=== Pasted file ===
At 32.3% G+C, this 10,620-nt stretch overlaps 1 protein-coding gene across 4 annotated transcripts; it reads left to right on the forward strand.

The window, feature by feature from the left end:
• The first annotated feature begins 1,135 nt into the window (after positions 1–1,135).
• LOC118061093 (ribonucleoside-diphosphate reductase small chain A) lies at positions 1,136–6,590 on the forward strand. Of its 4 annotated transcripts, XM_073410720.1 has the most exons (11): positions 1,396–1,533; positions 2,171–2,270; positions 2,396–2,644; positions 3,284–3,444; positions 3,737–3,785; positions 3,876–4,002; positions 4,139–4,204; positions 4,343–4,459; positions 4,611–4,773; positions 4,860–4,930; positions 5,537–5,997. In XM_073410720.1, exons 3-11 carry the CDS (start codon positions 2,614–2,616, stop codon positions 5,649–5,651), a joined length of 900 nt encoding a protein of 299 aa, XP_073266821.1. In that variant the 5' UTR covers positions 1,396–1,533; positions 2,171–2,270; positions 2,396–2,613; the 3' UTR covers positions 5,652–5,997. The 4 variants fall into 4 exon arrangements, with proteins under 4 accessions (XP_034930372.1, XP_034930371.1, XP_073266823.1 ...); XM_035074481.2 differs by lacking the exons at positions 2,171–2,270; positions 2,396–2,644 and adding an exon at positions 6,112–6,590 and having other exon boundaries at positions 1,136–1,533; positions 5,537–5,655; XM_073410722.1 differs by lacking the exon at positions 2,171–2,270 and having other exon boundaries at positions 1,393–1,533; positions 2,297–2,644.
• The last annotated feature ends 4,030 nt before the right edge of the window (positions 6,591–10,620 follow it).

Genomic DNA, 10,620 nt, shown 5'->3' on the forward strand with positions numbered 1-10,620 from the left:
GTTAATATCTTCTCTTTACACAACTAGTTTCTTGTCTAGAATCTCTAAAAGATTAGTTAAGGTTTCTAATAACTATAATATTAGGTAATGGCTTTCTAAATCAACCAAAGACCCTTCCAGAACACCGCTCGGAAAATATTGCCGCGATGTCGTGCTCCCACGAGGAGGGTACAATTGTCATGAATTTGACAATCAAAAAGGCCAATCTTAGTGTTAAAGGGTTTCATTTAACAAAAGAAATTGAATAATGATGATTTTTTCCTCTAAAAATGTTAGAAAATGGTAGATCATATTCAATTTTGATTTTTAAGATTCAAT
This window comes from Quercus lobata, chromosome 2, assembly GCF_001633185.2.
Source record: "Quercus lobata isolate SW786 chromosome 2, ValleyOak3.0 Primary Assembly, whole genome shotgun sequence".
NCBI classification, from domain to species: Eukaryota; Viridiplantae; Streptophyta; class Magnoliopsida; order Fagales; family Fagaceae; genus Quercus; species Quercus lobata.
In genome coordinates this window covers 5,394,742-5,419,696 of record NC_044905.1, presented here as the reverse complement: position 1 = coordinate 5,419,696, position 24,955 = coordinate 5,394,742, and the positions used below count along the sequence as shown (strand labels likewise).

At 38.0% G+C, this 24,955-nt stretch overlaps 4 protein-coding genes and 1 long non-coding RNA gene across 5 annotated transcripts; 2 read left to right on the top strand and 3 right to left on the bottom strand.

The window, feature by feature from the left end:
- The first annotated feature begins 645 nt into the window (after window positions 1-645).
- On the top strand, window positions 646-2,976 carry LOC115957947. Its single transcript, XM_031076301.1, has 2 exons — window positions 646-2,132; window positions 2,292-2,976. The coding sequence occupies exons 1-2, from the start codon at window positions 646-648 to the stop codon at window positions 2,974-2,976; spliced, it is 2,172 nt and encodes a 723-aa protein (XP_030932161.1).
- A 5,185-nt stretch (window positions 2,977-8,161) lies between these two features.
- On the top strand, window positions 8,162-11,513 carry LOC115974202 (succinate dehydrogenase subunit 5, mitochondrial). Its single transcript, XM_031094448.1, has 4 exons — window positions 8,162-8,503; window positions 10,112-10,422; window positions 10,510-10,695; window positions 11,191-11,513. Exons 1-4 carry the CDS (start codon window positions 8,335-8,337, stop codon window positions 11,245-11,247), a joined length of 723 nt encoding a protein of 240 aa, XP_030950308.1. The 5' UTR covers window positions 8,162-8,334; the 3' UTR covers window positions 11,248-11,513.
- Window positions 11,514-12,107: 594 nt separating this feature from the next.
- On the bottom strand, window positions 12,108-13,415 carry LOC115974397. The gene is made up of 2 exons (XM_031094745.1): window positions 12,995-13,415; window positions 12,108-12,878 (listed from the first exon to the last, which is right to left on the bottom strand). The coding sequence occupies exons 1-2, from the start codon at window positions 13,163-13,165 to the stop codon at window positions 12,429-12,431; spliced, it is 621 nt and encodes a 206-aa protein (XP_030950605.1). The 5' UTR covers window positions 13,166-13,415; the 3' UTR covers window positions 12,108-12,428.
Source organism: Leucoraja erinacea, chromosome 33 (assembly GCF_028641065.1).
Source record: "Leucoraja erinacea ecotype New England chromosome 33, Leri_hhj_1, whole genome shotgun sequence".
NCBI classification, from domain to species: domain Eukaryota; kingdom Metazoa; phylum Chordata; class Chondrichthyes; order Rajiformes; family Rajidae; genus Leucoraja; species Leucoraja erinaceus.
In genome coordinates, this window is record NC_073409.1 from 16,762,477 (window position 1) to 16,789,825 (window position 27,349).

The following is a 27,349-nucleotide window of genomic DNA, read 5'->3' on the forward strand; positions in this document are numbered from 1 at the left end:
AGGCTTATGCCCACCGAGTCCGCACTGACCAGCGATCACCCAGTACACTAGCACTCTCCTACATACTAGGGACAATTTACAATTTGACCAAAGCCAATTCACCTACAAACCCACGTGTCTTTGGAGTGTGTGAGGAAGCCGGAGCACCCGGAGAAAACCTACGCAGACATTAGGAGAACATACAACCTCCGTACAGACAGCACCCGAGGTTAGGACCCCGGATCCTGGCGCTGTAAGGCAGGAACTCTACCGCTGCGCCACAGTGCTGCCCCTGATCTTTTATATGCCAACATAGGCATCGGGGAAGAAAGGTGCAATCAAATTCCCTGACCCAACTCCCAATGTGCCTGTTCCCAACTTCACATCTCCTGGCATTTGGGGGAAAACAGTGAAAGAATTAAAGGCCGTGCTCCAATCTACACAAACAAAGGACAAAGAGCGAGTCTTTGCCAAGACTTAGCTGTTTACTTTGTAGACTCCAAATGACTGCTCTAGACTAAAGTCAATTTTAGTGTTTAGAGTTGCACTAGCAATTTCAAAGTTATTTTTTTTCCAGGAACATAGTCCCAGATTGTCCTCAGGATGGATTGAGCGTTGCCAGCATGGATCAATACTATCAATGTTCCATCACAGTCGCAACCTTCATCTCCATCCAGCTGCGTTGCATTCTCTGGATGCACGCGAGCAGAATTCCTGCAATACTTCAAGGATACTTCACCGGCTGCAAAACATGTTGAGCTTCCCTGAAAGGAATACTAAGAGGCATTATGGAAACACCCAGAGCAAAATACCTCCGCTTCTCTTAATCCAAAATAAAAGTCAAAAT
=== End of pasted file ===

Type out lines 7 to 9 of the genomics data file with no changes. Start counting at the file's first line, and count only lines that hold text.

GTTAATATCTTCTCTTTACACAACTAGTTTCTTGTCTAGAATCTCTAAAAGATTAGTTAAGGTTTCTAATAACTATAATATTAGGTAATGGCTTTCTAAATCAACCAAAGACCCTTCCAGAACACCGCTCGGAAAATATTGCCGCGATGTCGTGCTCCCACGAGGAGGGTACAATTGTCATGAATTTGACAATCAAAAAGGCCAATCTTAGTGTTAAAGGGTTTCATTTAACAAAAGAAATTGAATAATGATGATTTTTTCCTCTAAAAATGTTAGAAAATGGTAGATCATATTCAATTTTGATTTTTAAGATTCAAT
This window comes from Quercus lobata, chromosome 2, assembly GCF_001633185.2.
Source record: "Quercus lobata isolate SW786 chromosome 2, ValleyOak3.0 Primary Assembly, whole genome shotgun sequence".